Chinese cartoonist Rebel Pepper struggles to survive in self-imposed exile
When calls for Wang Liming to be arrested were made on a forum hosted by China’s state-controlled press last year, the satirical cartoonist who lampooned the Communist Party leadership decided it would be safer to stay in Japan, where he had been traveling. But while he may have avoided possible arrest, the cartoonist, known as…
Mission Journal: In Nepal, finding solutions to better protect press
The devastation caused by the earthquakes in Nepal is a reminder of the indispensable role played by relief workers, medical teams, and other key actors on the front lines. Among them are many journalists who, on the most basic level, serve as witness to those affected and share their stories with the world.
Mission Journal: Bangladeshi press reined in as Hasina exerts authority
Matiur Rahman Chowdhury has been the host of “Frontline,” a popular Bangla-language news show, for five years. Aired live three times a week, the show gained notoriety for bringing politicians, members of civil society, and journalists together to discuss current affairs. Chowdhury distinguished himself from many of his counterparts with his soft-spoken but firm demeanor…
India’s landmark online speech ruling is step toward greater press freedom
In an historic decision, India’s Supreme Court on Tuesday struck down part of a law used to silence criticism and free expression. While this marks a pivotal victory that has been welcomed in many quarters, many challenges remain for press freedom in the country.
In India, laws that back the offended force editor into hiding
Mumbai may be 7,000 kilometers from Paris but the debate on freedom of expression sparked by coverage of the January 7 attack on French satirical weekly Charlie Hebdo is close to home for large parts of the Indian press.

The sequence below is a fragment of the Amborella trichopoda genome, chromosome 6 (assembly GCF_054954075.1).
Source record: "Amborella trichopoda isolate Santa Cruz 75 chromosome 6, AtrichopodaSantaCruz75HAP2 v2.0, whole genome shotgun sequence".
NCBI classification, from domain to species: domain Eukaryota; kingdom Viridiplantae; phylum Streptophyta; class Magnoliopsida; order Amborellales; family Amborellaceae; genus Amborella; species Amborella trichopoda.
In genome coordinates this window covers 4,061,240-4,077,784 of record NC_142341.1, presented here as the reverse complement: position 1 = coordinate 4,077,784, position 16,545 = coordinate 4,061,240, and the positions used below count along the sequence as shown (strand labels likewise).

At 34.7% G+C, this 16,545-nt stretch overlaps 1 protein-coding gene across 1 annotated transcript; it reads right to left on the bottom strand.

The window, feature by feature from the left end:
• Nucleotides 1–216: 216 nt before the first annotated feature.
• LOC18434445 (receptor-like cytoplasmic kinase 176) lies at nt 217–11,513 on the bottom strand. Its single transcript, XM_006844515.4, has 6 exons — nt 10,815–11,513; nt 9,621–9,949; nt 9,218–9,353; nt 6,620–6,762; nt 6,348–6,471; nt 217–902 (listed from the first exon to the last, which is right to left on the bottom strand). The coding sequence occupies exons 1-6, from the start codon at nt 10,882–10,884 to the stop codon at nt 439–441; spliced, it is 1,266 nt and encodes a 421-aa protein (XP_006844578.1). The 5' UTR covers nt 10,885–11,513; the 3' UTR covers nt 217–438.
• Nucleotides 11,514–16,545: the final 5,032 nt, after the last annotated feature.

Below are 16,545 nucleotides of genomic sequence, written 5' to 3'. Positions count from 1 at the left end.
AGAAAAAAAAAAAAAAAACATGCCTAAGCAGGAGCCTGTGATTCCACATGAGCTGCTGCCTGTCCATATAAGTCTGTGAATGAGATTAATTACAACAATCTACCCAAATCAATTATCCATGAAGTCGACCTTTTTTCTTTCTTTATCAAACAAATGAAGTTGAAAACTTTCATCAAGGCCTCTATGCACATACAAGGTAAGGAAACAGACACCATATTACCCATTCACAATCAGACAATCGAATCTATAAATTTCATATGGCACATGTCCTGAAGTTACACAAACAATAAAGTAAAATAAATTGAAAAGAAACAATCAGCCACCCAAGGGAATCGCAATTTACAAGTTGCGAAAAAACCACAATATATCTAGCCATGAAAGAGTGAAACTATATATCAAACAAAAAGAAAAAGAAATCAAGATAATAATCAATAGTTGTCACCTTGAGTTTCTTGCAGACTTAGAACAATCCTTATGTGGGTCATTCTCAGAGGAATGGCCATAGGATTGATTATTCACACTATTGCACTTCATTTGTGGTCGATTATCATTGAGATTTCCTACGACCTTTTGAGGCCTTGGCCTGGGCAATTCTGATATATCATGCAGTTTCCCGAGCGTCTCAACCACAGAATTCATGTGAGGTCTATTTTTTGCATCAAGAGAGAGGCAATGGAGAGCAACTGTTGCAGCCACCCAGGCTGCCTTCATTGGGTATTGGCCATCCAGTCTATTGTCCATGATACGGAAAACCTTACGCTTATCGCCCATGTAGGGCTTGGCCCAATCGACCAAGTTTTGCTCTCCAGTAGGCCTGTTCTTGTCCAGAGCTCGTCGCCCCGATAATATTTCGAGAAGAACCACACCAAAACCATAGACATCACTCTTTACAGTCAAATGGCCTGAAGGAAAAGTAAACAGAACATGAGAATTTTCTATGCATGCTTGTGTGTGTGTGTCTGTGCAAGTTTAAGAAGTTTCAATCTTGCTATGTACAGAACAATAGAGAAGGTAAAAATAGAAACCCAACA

In South Korea, deportation and defamation cases mark slide in press freedom
South Korea has been hailed by many as a bastion for democracy and press freedom, especially in comparison to its twin to the north, which for years has been featured on the Committee to Protect Journalists’ most censored list. However the recent stifling of critical voices in South Korea, including cases of arrests, deportation, and…
How Sri Lanka’s new president can ease decade of repressive press measures
The stunning defeat of Sri Lanka’s incumbent president Mahinda Rajapaksa by challenger Maithripala Sirisena on Friday has given way to questions about what changes, if any, will come for press freedom in a country that had grown deeply repressive under the previous leadership.
Mission Journal: Window of opportunity to advance press freedom in Indonesia
A sense of optimism seems to be filling the streets of Jakarta after the election of President Joko Widodo, who took office a few weeks ago. Against this backdrop of hope, the Committee to Protect Journalists joined other press freedom and freedom of expression groups for a series of meetings in Indonesia’s capital and Bali…
Amid US-China talks, tough words from Xi Jinping for foreign press
Chinese President Xi Jinping issued tough words on the visa woes of international media outlets today, arguing that journalists facing visa restrictions had brought trouble on themselves and signaling that there will be little respite for the international media in China.